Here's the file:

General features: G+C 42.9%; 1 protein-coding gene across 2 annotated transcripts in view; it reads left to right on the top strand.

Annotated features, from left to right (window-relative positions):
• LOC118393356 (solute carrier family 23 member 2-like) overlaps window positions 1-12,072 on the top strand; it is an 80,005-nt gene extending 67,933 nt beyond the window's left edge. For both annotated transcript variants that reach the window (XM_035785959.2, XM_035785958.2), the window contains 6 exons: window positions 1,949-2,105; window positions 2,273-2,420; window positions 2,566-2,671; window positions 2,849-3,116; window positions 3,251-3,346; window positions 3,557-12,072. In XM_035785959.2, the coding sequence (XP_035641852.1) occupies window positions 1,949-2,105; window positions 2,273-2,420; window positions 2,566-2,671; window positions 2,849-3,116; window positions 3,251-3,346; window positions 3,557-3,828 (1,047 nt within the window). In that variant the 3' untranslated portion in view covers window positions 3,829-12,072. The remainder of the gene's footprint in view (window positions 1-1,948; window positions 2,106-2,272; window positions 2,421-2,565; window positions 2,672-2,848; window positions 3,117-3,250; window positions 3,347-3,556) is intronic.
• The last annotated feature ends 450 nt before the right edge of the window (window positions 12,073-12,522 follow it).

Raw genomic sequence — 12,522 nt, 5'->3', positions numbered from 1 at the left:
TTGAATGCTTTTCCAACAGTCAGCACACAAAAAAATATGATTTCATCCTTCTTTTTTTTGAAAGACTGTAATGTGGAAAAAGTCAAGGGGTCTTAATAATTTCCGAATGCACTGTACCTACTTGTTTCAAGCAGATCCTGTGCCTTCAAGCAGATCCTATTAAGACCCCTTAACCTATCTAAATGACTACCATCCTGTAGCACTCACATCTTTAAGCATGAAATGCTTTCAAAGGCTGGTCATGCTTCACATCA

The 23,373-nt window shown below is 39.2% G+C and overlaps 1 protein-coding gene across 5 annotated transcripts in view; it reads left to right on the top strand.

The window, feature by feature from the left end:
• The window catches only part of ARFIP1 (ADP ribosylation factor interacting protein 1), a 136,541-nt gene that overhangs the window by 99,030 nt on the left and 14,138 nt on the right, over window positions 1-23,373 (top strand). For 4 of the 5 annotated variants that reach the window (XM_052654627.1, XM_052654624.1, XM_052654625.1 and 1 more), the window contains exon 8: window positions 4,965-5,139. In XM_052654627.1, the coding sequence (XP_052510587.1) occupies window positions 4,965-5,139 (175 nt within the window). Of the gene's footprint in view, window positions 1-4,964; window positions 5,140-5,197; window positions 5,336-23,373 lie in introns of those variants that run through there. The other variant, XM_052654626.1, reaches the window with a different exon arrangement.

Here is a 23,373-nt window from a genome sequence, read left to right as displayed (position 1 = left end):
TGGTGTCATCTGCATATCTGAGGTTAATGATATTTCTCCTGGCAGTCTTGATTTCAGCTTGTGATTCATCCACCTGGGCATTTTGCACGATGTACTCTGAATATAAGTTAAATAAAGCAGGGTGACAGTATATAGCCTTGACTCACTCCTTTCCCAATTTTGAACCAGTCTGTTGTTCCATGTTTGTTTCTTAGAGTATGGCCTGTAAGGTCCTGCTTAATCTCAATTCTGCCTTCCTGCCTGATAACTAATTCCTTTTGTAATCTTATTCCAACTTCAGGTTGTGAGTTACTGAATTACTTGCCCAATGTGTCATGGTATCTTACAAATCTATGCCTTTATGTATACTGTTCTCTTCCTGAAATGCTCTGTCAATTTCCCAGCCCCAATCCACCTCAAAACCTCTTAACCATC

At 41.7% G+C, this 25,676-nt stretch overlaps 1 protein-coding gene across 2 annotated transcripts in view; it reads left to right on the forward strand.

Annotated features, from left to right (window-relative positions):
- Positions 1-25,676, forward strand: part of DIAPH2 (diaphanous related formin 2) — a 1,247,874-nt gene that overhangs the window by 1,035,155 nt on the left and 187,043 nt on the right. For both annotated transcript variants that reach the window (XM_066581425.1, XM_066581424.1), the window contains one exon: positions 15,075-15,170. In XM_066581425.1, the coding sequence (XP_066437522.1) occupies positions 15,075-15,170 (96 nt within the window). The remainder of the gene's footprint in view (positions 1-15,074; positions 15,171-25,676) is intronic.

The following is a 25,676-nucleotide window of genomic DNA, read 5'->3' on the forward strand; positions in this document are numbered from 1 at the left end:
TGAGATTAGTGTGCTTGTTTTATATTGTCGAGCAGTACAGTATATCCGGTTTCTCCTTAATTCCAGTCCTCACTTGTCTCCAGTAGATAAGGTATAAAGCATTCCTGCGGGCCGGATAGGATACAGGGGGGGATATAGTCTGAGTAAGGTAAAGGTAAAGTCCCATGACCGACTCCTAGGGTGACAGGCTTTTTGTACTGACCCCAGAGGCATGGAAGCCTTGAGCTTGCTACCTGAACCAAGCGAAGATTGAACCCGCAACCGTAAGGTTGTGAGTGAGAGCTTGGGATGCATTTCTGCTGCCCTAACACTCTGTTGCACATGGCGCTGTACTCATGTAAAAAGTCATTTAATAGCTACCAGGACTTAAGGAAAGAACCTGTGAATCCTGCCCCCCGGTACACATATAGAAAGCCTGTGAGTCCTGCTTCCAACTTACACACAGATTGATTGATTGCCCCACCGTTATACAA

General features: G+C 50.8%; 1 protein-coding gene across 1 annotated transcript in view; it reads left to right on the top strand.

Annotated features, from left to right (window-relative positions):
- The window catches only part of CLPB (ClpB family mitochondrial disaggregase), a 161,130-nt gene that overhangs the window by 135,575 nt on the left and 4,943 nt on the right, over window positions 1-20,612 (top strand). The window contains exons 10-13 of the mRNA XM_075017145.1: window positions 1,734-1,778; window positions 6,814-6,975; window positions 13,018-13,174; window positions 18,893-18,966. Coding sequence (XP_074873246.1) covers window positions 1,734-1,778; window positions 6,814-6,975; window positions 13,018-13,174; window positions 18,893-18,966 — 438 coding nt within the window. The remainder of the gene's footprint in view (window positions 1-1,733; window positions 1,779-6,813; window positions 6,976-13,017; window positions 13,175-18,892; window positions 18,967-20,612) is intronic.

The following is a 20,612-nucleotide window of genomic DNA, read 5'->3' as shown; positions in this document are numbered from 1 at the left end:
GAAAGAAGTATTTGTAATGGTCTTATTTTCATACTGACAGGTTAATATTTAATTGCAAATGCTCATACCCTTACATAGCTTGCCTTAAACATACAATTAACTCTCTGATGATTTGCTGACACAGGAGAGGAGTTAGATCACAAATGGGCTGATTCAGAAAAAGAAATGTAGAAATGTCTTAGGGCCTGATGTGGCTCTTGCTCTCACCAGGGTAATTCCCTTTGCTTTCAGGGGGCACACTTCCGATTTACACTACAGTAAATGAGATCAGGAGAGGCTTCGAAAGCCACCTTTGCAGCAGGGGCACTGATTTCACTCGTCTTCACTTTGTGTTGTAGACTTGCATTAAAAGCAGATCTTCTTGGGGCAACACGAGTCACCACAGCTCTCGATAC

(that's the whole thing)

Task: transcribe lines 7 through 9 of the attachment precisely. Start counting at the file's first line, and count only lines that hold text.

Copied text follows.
The 23,373-nt window shown below is 39.2% G+C and overlaps 1 protein-coding gene across 5 annotated transcripts in view; it reads left to right on the top strand.

The window, feature by feature from the left end:
• The window catches only part of ARFIP1 (ADP ribosylation factor interacting protein 1), a 136,541-nt gene that overhangs the window by 99,030 nt on the left and 14,138 nt on the right, over window positions 1-23,373 (top strand). For 4 of the 5 annotated variants that reach the window (XM_052654627.1, XM_052654624.1, XM_052654625.1 and 1 more), the window contains exon 8: window positions 4,965-5,139. In XM_052654627.1, the coding sequence (XP_052510587.1) occupies window positions 4,965-5,139 (175 nt within the window). Of the gene's footprint in view, window positions 1-4,964; window positions 5,140-5,197; window positions 5,336-23,373 lie in introns of those variants that run through there. The other variant, XM_052654626.1, reaches the window with a different exon arrangement.